Laguhwaþo is frequently depicted riding a swan and holding a scepter in Her left hand. Her son Liufs is depicted on Her right side, and two Nikae are shown above Her [11]. Sometimes, She is instead accompanied by anguipedes [12] — divine creatures with snakes for legs — or dolphins [13].

Alternatively, She is depicted flanked by two naked, winged youths, called Erotes by the Greeks [14]. She is also depicted nude and seated or standing next to single or double herms, some with men’s heads, others with Her own head, and yet others with sun disks [15]. She is sometimes depicted with androgynous features [16].

Within SRS, Laguhwaþo is depicted with a dove in her left hand and a severed head in her right. She also wields a sword, Reikweipsna (“King-Crowner”), which symbolizes Her governance over sovereignty. She wears a crown of stars and a cloak of swan feathers. The blue-green coloration of Her skin symbolizes both the ocean and the fecundity of the earth.

Attested Sources

There are countless attestations of Laguhwaþo in archaeological evidence from Bosporus: herms, statues, stele gables, pendants, sarcophagi, horse harnesses, etc. [17] Many epigraphs on archaeological findings call Her Aphorodite Ourania Apatourou medeousa [18].

Epithets and Bynames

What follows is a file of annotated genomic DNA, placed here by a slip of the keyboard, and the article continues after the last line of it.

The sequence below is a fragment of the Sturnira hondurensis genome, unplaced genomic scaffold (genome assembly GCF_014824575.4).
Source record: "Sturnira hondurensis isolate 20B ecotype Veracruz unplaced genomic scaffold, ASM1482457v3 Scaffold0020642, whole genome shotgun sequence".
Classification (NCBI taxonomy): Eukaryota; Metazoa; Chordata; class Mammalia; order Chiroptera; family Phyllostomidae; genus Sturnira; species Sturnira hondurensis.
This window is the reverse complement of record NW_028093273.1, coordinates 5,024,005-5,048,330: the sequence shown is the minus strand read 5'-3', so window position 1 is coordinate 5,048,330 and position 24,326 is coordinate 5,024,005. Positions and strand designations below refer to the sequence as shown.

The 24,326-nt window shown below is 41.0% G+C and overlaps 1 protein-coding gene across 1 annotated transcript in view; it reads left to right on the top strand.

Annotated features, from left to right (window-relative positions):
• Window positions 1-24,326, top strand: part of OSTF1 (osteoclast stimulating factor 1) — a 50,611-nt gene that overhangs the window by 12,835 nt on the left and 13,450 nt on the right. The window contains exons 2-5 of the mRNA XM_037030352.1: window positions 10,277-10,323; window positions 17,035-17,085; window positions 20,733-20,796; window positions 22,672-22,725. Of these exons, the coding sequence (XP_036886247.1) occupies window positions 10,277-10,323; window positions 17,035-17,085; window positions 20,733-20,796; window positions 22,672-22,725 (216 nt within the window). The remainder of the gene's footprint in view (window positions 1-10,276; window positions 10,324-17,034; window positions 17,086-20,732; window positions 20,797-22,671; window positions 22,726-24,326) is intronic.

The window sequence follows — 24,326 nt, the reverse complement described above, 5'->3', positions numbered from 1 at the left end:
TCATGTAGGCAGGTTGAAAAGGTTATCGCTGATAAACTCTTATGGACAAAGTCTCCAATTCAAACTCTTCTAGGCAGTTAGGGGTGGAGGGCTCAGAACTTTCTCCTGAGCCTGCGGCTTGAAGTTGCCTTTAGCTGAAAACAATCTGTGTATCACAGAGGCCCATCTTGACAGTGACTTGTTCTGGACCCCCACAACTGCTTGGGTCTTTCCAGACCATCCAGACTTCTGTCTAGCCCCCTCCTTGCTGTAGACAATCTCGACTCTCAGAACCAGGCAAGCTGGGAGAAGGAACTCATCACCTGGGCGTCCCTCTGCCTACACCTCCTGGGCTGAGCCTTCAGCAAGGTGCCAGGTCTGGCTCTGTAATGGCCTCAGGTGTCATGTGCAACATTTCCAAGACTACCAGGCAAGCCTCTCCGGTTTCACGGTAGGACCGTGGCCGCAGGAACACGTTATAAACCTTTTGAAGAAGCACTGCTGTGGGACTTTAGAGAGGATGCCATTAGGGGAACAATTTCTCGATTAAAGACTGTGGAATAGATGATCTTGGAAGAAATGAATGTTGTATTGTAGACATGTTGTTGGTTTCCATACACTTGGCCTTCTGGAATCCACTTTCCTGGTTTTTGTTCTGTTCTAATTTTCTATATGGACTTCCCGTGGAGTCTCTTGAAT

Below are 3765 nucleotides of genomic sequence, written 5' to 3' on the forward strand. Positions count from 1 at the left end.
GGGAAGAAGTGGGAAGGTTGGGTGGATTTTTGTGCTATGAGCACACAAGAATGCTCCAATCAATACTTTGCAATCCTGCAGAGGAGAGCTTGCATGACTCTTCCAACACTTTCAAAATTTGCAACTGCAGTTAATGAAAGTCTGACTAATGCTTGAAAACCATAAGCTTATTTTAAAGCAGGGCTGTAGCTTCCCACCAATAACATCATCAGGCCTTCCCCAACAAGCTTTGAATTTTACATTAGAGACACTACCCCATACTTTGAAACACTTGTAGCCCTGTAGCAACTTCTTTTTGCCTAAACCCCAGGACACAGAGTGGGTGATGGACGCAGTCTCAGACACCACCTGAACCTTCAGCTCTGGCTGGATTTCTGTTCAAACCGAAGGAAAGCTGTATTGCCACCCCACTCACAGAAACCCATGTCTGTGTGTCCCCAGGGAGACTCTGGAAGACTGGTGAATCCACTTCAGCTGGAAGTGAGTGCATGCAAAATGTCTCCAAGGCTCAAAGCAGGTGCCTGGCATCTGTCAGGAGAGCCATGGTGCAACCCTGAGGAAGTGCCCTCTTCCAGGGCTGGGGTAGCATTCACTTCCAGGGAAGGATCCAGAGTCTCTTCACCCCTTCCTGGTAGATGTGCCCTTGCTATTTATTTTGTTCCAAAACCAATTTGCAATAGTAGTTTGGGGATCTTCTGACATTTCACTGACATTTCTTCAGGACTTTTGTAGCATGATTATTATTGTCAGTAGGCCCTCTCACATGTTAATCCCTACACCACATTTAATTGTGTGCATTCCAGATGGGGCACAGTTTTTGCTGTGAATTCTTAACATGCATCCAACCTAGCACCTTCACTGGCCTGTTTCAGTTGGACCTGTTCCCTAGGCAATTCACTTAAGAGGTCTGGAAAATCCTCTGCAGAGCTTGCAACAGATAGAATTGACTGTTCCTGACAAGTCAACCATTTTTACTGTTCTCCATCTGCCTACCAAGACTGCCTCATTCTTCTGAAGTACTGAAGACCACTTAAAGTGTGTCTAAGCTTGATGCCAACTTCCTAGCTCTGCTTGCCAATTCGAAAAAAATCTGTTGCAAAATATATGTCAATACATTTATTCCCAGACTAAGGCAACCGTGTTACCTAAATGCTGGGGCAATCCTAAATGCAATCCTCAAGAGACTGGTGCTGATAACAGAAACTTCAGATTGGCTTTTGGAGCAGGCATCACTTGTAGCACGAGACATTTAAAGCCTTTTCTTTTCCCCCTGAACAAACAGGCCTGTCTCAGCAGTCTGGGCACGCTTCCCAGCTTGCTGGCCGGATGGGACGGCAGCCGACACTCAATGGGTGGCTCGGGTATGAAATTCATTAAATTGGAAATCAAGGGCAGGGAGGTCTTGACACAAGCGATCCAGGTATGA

Listed below are some modern bynames gifted to Laguhwaþo by Her worshipers, some of which are based on attested epithets.

  • Ahwareiki (“Mighty Water”)
  • Ahwasniums (“Quick Water”)
  • Aiþei Gaunondei (“Mourning Mother”)
  • Himinakunda (“Heavenly”)
  • Qens Teiwis (“Teiws’ Wife”)
  • Reikweipareis (“Kingmaker”)
  • Þiudana Himine (“Queen of the Heavens”)
  • Þiudana Stairnono (“Queen of the Stars”)
  • Þiudana Ganohawaggis (“Queen of the Underworld” / “Queen of the Abundant Meadow”)
An illustration of Laguhwaþo.


  1. Wiktionary, “οὐρανός.”
  2., “Urania (Ourania).”
  3. Ustinova, “Supreme Gods,” 132.
  4. Ustinova, “Aphrodite Ourania of Bosporus,” 218.
  5. Ustinova, “Supreme Gods,” 140.
  6. Ustinova, “Aphrodite Ourania of Bosporus,” 223-224.
  7. Ibid., 213.
  8. Ibid., 219.
  9. Ibid., 215.
  10. Ustinova, “Supreme Gods,” 84-85.
  11. Ustinova, “Aphrodite Ourania of Bosporus,” 223.
  12. Ibid., 221.
  13. Ibid., 217.
  14. Ibid., 224.
  15. Ibid., 222.
  16. Ibid., 221.
  17. Ibid., 215.
  18. Ibid., 219.


Hesiod. Theogony and Works and Days. Translated by M. L. West. Oxford: Oxford University Press, 2009.

Plato. Symposium. Translated by Christopher Gill. London: Penguin Classics, 2003. “Urania (Ourania).” Accessed November 21, 2020.

Ustinova, Yulia. “Aphrodite Ourania of the Bosporus: The Great Goddess of a Frontier Pantheon.” Revue internationale et pluridisciplinaire de religion grecque antique, 11 (January 1998), 209-226.

Ustinova, Yulia. “The Supreme Gods of the Bosporan Kingdom: Celestial Aphrodite and the Most High God.” Religions in the Graeco-Roman World, vol. 135 (1999), 1-341.

Wiktionary. “οὐρανός.” Accessed November 21, 2020.οὐρανός#Ancient_Greek.